The six best things I learned in John McPhee’s book on oranges

I can’t stop thinking about the book. (Previously on the blog.)

1. This machine existed. First paragraph of the prologue:

In Pennsylvania Station, New York City — the old Penn Station, said to have been modeled on the Baths of Caracalla — was a machine that split and squeezed oranges. They rolled down a chute and were pressed against a blade. Then the two halves went in separate directions to be cupped and crunched. The juice fell into a pitcher. You paid dearly for the product.

2. In Greek mythology, when they’re talking about golden apples, they mean oranges. This seems obvious in retrospect, but I had no idea. In ancient Mediterranean cultures, there were some overlap between “fruit” and “apples” as terms. Until this book, I’ve always pictured red apples.

3. Orange seeds don’t necessarily grow orange trees. Citrus seeds grow citrus trees, and the kind of citrus going in and coming out have no real connection. Cultivated, most Florida oranges grow from the roots of a tree that would nature grow ugly and not too delicious lemons, apparently.

4. People loved oranges as treats centuries before the juice came along.

5. Altitude often affects whether an orange tree survives a freeze or not.

6. Because McPhee was reporting and writing the early and mid ’60s and notes how central Florida may be glowing less rural but isn’t there yet, I came away wanting to get myself a time machine — orange-shaped if possible, like the plastic cups they give kids for their juice — and see the unending acres of groves, which by all McPhee’s accounts were beautiful.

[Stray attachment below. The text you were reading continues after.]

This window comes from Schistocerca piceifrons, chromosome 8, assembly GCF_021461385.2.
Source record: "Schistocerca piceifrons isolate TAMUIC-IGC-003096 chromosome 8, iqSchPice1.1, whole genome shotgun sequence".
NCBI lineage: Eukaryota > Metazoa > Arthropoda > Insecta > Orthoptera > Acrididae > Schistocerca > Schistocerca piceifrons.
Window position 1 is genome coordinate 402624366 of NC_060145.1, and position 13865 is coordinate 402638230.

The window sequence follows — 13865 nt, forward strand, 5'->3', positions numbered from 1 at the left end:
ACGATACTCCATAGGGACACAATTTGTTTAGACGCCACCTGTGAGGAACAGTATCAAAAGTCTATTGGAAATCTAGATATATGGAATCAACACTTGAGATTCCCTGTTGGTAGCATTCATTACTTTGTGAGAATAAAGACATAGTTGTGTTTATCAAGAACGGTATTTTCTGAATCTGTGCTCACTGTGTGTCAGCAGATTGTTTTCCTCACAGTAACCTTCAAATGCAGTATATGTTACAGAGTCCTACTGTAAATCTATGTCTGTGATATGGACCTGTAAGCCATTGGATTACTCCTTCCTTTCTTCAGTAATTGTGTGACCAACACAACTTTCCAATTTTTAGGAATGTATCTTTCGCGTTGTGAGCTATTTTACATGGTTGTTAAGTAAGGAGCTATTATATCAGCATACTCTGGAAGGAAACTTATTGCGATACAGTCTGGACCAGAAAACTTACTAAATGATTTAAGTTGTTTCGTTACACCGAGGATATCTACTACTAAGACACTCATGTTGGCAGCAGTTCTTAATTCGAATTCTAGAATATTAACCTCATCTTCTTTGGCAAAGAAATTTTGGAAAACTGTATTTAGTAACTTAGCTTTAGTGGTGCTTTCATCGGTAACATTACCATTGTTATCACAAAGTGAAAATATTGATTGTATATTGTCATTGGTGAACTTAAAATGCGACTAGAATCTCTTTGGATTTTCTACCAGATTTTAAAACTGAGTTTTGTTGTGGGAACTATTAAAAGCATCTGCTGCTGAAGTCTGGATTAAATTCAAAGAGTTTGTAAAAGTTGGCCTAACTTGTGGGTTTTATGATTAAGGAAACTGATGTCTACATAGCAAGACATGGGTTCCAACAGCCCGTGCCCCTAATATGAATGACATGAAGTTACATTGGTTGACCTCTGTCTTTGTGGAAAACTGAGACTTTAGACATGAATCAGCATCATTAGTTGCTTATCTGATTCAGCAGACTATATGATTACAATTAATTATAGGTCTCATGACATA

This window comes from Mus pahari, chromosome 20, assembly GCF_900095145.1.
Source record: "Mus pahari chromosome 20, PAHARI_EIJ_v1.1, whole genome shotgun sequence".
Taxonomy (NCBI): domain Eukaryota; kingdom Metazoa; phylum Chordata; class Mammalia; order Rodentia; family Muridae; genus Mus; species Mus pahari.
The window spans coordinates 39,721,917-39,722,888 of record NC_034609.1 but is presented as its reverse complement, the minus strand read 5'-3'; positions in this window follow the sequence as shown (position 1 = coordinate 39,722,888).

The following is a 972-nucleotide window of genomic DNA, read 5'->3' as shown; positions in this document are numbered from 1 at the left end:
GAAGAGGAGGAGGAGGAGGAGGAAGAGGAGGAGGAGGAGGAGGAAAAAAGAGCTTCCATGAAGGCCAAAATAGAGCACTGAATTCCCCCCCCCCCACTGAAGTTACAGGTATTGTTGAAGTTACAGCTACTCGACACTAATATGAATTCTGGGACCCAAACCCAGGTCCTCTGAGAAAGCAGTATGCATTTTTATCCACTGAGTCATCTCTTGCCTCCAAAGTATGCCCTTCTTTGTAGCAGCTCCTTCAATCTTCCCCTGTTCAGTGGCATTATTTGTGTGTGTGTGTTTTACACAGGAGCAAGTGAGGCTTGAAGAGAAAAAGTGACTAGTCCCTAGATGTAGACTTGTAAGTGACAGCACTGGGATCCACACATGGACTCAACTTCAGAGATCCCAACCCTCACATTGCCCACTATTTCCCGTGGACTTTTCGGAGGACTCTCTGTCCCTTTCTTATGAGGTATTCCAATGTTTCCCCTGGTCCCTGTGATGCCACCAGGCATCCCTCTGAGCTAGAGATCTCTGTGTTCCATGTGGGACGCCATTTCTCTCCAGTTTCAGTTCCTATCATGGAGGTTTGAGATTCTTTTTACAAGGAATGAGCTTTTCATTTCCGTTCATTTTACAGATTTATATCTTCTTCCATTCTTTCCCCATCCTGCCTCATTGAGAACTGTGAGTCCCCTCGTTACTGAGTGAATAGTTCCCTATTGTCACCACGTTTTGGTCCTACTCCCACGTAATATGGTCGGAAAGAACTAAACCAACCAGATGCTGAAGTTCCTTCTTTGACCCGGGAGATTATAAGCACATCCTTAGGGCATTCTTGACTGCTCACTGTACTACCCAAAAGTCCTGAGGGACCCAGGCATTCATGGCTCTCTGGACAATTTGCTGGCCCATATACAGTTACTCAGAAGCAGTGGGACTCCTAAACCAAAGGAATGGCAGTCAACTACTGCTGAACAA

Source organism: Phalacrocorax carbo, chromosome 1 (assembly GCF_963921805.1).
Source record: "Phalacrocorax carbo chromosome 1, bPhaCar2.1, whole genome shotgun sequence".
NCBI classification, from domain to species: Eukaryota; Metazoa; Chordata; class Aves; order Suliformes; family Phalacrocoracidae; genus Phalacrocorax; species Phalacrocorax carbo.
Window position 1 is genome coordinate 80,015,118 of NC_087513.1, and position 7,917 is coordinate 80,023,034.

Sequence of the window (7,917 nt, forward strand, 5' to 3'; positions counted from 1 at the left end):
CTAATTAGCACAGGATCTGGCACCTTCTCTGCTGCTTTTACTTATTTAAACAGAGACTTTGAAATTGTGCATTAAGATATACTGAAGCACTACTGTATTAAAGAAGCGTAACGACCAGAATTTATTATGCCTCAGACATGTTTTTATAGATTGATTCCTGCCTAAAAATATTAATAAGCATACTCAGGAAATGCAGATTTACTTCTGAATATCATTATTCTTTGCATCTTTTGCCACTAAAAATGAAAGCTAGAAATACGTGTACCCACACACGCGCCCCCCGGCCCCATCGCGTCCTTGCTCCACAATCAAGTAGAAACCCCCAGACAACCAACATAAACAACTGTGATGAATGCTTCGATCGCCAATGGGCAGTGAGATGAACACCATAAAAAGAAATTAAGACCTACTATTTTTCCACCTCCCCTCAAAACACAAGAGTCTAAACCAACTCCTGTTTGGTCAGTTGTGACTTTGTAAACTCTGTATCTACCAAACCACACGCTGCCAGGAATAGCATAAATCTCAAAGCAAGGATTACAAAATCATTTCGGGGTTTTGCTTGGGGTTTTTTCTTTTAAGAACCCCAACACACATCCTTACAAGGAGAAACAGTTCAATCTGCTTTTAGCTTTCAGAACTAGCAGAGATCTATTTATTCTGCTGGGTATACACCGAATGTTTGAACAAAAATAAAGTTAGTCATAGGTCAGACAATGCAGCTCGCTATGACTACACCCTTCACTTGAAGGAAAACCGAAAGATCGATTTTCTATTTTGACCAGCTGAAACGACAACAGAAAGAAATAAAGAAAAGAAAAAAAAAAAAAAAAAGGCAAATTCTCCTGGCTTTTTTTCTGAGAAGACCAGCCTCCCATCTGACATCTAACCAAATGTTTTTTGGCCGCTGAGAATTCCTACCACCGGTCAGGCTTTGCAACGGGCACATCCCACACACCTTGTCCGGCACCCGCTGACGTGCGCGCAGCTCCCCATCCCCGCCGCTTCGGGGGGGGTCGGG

Enjoying the mysteries of orange juice

Here, in the aftermath, I don’t know whether the orange juice was good or not. There are so many possible explanations. There are too many possible.

I don’t know whether I’d been drinking Simply Orange for so long that my two cartons of regular Tropicana felt wrong. I don’t know whether reading John McPhee’s glorious book Oranges (“a whole book about oranges”) just before opening the cartons made me more thoughtful, more critical, of my beloved orange juice. I don’t know if the cartons had refrigeration issues, machine issues, taste issues… or if they were perfectly fine and my trouble with them was just in my head. I poured Lori a glass or two. She declared both cartons fine, completely ordinary examples of not-from-concentrate, mass-produced American orange juice. I tasted again. I wasn’t satisfied.

Now I’m reading the New York Times story on genetically modified oranges and wondering about the orange juice of the future. McPhee’s book, from the ’60s, is straightforward about the concentrate battle and pesticides on the trees, still common today. I find myself with so many questions about my orange juice, and after so long, I am happy to love a drink so much.

John McPhee wrote a whole book about orange juice?

In the Morning News link feed this week, there’s a piece in Design Observer about the design and experience of fresh orange juice vs. a mass-produced orange juice. I don’t feel as much of a need as the author to escape 21st-century juicing, but I like how he puts his love for the old-style methods.

An abiding love for the orange runs long in my family. When I was a child, my grandfather had large sacks of them shipped up to New York from Florida, and he would squeeze them every morning with a giant hand juicer. He liked all fruit, the more exotic the better, but especially oranges, and he traced this fascination to his own early years in the crowded tenement world of New York. The fruits his own father brought home were tokens of a brighter, sweeter, healthier, cleaner and greener world that then existed only in his imagination.